Exhibit to honor local African-American veterans
A new permanent exhibit opening next week will honor High Point’s black men and women who have served in the military.
“The African-American Soldier: Our History, Our Story, Our Time” will open Monday at the Rosetta C. Baldwin Museum, in conjunction with the museum’s annual Veterans Day commemoration, set to begin at 11 a.m.
The exhibit will feature vintage photos of local African-Americans who served in the military from the Civil War through the war in Afghanistan, as well as artifacts such as military uniforms, war medals and supplies.
“The goal is to bring more awareness to African-Americans and how they have contributed to the military throughout history,” said Phyllis Bridges, owner of Yalik’s Modern Art, which coordinated the exhibit. “Blacks fought in all of the wars — from the Revolutionary War up to now — but it’s a subject you don’t hear a lot about. Hopefully, this exhibit will make people more aware of those contributions.”
According to Bridges, the exhibit initially will feature about two dozen photos of black veterans representing all of the branches of the military, but the photos will be rotated with other photos Bridges has collected.
“This year it will focus on all of the military branches,” she explained, “but after this year, we’ll rotate and feature one military branch or one war era. This first exhibit will be mostly photos from some of the earlier years — World War II, Korea and Vietnam.”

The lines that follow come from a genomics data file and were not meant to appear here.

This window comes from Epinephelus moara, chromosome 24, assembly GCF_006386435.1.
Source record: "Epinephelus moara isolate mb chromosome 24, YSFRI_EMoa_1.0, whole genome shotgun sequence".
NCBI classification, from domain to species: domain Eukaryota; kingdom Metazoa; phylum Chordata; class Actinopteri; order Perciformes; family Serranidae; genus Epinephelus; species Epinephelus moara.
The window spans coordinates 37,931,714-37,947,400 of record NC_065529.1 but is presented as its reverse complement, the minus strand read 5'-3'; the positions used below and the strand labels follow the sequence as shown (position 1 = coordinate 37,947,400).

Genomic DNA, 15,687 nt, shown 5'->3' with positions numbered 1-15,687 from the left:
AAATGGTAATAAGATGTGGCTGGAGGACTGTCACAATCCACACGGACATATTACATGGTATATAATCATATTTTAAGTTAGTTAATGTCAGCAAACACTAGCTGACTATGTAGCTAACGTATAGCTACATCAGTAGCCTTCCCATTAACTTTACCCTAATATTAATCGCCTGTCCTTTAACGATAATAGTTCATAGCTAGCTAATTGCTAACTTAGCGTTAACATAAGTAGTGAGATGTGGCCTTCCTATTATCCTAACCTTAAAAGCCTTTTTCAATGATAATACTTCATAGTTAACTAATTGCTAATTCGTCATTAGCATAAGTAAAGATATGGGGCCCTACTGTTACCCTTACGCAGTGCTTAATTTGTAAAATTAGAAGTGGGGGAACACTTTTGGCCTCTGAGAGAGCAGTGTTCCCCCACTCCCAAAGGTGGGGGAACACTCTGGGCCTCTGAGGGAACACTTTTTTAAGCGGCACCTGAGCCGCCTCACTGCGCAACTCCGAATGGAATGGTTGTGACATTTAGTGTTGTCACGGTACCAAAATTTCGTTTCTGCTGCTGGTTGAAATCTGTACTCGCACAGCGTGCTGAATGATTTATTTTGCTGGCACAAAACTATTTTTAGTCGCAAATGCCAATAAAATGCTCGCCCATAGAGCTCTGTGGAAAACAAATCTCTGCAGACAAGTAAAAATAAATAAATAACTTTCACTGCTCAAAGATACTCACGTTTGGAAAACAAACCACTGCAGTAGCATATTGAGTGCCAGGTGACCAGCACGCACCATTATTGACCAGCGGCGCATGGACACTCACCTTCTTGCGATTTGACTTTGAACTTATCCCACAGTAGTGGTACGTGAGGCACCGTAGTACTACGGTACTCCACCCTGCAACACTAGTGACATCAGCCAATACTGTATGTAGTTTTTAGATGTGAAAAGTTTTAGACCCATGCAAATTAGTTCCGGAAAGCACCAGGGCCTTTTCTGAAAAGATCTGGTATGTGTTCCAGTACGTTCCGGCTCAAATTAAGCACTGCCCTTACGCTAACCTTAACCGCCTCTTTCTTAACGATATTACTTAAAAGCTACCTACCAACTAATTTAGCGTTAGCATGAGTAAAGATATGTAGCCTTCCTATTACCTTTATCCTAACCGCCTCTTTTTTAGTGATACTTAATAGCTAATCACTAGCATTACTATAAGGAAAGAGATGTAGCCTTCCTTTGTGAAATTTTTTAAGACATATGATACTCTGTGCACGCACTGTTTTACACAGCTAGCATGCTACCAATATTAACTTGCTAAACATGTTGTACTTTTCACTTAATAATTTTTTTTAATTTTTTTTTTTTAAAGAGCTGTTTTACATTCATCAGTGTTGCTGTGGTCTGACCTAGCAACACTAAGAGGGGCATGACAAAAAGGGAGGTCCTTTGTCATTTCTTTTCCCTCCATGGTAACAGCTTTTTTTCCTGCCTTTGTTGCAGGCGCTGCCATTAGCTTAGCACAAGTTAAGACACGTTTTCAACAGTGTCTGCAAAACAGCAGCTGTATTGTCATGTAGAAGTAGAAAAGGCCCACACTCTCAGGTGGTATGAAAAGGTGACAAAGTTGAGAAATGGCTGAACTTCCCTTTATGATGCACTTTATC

Each photo represents the unique stories of the individual veterans and their service.
Consider, for example, the story of the late Sgt. John Willie Mingo, an Army Ranger and career soldier from High Point who fought in Korea and Vietnam. In Vietnam, Mingo fought in — and survived — the Battle of Ia Drang, one of the fiercest battles of the Vietnam War, earning a Bronze Star for valor and a Purple Heart for injuries sustained in the battle.
The battle became the subject of a book, “We Were Soldiers Once ... And Young,” and later was made into the movie “We Were Soldiers,” starring Mel Gibson. The book specifically pointed out Mingo’s gallantry during the battle, explaining that as a member of the 7th Cavalry Regiment, he captured prisoners during the three-day battle.
Other photos in the exhibit include the likes of Julius Clark, director of the Rosetta C. Baldwin Museum, who served in the Navy; and Daniel Brooks, who fought in the Civil War.
In addition to the photos, the exhibit will include a women’s military uniform, a display of war medals, and supplies such as a first-aid kit and other emergency-type materials.
“We have so much that we can show — we just don’t have the space,” Bridges said. “We already need to expand.”
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“The African-American Soldier: Our History, Our Story, Our Time,” a new permanent exhibit at the Rosetta C. Baldwin Museum, will open Monday in conjunction with the museum’s annual Veterans Day program.
The program will be from 11 a.m. until 12:30 p.m. at the museum, which is located at 1408 R.C. Baldwin Ave. The guest speaker will be retired Air Force Lt. Col. Frankie T. Jones Sr., a highly decorated military commander.
Admission is free.
For more information, call the museum at 336-289-1942.